Market Development: In July, the Japanese market underperformed relative to most other major global markets, while hosting the Tokyo Olympics under the 4th COVID state of emergency in Tokyo.
In early July, the market pulled back, concerned over the recovery of the economy as COVID-19 infections increased globally. The slow progress of vaccinations in Japan was an additional discouragement. On 9th July, Prime Minister Suga’s government announced the 4th declaration of emergency for Tokyo from 12th July to 22nd August – and anxiety grew.
The Japanese market rebounded following the US market in mid-July, due to a low yield in the US 10-year treasury. Machinery stocks gained as the better-than-expected numbers were announced for May Machinery Orders. That being said, the market gradually weakened as concern arose over a slowdown in the Chinese economy and the worldwide spread of the Delta variant.
In late July, the Tokyo Olympics started and a festive mood developed. At the same time, COVID-19 infections rose rapidly in Tokyo and the market moved up and down, finishing flat over the month.
In July, the TOPIX closed the month at 1,901.1 (down 2.2% MoM) and the Nikkei 225 at 27,283.6 (down 5.2% MoM). 22 sectors out of 33 sectors declined. The best five performers were Marine Transportation, Insurance, Fishery, Warehousing and Precision Instruments. The bottom five performers were Other Products, Pharmaceuticals, Mining, Information and Communication, and Rubber.
The 10-year JGB yield started at minus 0.058 and went down as the US 10-year treasury yield continued to decline, ending the month at 0.022. Due to the decline in the US long yield, and from a risk reverse mood on the back of the spread of the Delta variant, the JPY against the USD hiked, starting the month at 111.11 and ending at 109.72.
The crude oil price was volatile starting at 73.47 and at one point hiked close to 77 following an OPEC Plus meeting cancellation as uncertainty emerged for production, and sharply dropped near 65 when economic slowdown became a concern, however, it rose back as the US market hit a historical high and ended at 73.95.
The Tokyo 2020 Olympic Games were successfully concluded on 8th August 2021, though the number of infections is still rising nationwide in Japan. The Japanese economy remains stagnant at present as the fourth state of emergency for Tokyo, and some other prefectures were extended to the end of August 2021.
In the Economy Watchers Survey of Business, the overall current conditions Diffusion Indices (DI) for July 2021 improved slightly to 48.4 from 47.6 in June, yet the outlook for the overall conditions DI deteriorated by 4.0 points to 48.4 from the previous month.
Vaccinations are increasing rapidly. Currently, daily vaccinations have mounted to 1.5 million doses from 1.0 million doses in June and July. On 9th August, Prime Minister Suga mentioned that the total number of inoculations had exceeded 100 million, and 40% of Japanese nationals would have received both inoculations by late August.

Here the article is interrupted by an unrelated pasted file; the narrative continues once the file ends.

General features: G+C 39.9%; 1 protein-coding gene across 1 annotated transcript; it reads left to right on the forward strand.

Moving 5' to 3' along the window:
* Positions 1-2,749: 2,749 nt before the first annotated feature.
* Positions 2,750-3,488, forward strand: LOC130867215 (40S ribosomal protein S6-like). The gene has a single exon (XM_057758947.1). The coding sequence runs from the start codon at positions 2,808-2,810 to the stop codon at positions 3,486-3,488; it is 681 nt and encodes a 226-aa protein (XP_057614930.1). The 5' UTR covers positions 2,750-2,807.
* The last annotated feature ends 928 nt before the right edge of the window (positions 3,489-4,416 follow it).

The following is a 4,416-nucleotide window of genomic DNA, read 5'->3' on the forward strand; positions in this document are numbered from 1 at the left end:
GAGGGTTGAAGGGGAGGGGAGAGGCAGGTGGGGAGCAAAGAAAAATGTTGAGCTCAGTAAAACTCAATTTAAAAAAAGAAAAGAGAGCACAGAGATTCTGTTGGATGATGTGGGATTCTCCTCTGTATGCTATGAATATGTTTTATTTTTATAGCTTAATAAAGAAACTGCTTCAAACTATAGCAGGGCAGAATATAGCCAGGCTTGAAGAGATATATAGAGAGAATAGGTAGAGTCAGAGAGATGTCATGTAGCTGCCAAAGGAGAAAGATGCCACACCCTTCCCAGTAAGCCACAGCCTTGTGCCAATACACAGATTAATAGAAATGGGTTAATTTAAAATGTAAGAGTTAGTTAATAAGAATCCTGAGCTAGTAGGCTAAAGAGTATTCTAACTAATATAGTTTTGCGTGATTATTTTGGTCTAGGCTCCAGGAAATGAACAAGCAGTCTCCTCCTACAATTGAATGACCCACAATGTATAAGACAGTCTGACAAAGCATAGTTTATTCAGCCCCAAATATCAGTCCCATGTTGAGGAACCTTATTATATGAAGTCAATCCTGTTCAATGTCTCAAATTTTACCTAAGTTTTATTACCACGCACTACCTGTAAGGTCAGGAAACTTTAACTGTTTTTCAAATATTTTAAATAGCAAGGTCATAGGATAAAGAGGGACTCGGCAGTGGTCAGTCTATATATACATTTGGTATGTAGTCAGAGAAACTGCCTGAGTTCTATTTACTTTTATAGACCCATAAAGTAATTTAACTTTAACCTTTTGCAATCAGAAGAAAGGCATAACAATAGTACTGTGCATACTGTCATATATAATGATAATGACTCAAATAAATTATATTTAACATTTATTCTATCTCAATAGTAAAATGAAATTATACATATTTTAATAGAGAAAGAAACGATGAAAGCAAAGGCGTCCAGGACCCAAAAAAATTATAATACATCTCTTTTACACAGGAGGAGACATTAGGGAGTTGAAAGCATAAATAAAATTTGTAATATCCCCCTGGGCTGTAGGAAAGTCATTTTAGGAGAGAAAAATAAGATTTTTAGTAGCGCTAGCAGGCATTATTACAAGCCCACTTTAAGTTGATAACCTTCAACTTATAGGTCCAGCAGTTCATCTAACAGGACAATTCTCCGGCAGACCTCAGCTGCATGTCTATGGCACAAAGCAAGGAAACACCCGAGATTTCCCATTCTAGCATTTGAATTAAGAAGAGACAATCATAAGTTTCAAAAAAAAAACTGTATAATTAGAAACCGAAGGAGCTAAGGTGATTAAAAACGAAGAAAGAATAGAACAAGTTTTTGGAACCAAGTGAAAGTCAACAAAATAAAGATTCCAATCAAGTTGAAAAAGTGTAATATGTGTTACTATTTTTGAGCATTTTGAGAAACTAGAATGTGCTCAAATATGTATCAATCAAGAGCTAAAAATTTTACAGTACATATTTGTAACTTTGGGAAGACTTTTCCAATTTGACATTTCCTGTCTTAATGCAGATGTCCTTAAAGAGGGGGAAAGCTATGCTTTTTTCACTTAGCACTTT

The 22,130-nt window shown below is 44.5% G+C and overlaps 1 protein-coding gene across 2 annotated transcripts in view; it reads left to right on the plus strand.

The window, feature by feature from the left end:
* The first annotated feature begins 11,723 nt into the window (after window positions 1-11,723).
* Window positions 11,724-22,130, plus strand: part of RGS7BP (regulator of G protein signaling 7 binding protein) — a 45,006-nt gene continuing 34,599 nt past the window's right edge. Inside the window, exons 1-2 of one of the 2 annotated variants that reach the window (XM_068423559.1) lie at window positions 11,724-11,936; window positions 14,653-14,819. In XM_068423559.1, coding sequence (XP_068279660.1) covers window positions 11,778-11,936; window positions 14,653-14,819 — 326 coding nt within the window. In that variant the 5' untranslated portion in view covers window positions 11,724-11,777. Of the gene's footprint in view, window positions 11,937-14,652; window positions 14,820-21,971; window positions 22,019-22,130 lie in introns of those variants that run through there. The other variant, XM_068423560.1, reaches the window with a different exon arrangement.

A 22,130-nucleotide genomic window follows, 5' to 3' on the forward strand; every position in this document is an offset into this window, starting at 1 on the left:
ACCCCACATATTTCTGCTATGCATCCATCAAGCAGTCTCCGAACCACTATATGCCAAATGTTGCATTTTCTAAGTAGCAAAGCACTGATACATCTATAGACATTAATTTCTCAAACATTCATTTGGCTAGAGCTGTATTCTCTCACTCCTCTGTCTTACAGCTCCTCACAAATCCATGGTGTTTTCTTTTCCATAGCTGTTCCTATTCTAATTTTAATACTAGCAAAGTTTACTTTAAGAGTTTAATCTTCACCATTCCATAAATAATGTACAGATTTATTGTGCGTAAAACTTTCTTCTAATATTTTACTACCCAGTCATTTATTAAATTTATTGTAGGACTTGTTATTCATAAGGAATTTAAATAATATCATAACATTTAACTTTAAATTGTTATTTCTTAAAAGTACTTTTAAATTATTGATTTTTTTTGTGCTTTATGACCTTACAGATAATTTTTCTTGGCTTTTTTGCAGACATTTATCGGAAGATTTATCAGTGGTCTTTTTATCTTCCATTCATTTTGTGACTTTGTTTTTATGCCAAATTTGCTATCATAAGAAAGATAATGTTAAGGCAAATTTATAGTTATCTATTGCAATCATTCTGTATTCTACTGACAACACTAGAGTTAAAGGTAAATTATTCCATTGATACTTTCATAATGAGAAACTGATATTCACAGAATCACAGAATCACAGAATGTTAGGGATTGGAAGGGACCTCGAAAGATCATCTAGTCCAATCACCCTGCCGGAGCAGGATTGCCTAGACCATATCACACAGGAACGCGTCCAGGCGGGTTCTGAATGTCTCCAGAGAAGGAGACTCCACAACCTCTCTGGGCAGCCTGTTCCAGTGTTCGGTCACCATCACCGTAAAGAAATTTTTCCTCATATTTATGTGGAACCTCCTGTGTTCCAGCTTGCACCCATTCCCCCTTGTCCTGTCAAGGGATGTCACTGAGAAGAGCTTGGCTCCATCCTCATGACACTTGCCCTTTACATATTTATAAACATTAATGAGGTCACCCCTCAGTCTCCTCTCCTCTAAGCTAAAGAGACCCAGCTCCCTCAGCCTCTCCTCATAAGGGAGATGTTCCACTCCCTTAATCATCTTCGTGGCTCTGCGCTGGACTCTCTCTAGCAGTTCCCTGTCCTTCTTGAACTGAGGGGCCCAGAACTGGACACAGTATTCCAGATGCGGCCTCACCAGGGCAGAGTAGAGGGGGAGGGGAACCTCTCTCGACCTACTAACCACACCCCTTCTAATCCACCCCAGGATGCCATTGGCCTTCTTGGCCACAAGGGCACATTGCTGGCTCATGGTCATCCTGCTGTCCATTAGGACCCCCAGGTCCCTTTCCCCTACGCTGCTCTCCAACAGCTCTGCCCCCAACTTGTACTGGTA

In addition, the government would be able to complete a vaccine rollout program in October-November 2021 for all Japanese people who want to have the vaccine. According to Bloomberg, on 11th August, infections nationwide hit the historical peak at 15,782, but the death toll was only 9, much less than the peak of 216 on 18 May 2021. This indicates that the rapid progress of vaccinations has made a significantly positive effect on the death toll data.
We think that economic activity in Japan will be back to normal within a couple of months. Meanwhile, Sankei Shinbun reported on 9th August that Mr Suga would announce a large economic stimulus of around ¥30 trillion by mid-September, ahead of the general election expected in October. The Japanese economy is expected to recover sharply from Q4 (Oct-Dec) onwards. More importantly, the US Senate passed a $1 trillion infrastructure bill on 10th August.
Although it is not yet clear when the House of Congress will approve it, the global economy will regain strong growth driven by infrastructure demand. We expect to see a dramatic shift from the IT industry to Infrastructure related sectors for growth. We hope that the market leaders will change drastically, and this new trend will last for at least a few years.
The net asset value per unit for the Nippon Growth (UCITS) Fund on a Japanese Yen basis as of 30th July 2021 declined 1.54% compared with that of 30th June whilst the TOPIX went down 2.19% during the same period. The Fund added no new names to the portfolio with no stocks sold out.
The Fund continues to be overweight in economically sensitive sectors with cheap valuations such as Trading Companies, Marine Transportation, Construction and Banking, while defensive sectors such as Foods, Pharmaceuticals and Utilities continue to be avoided. The Fund takes a cautious stance on IT-related sectors.
As always, we invite investors and prospective investors, to contact us should they wish to understand our views on the current situation and the positions held in the portfolio. Please do not hesitate to contact us for further information.
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The views and statements contained herein are those of Evarich Asset Management in their capacity as Investment Advisers to the Fund as of 12/08/2021 and are based on internal research and modelling. Please click on Disclaimer Page to view full disclaimers.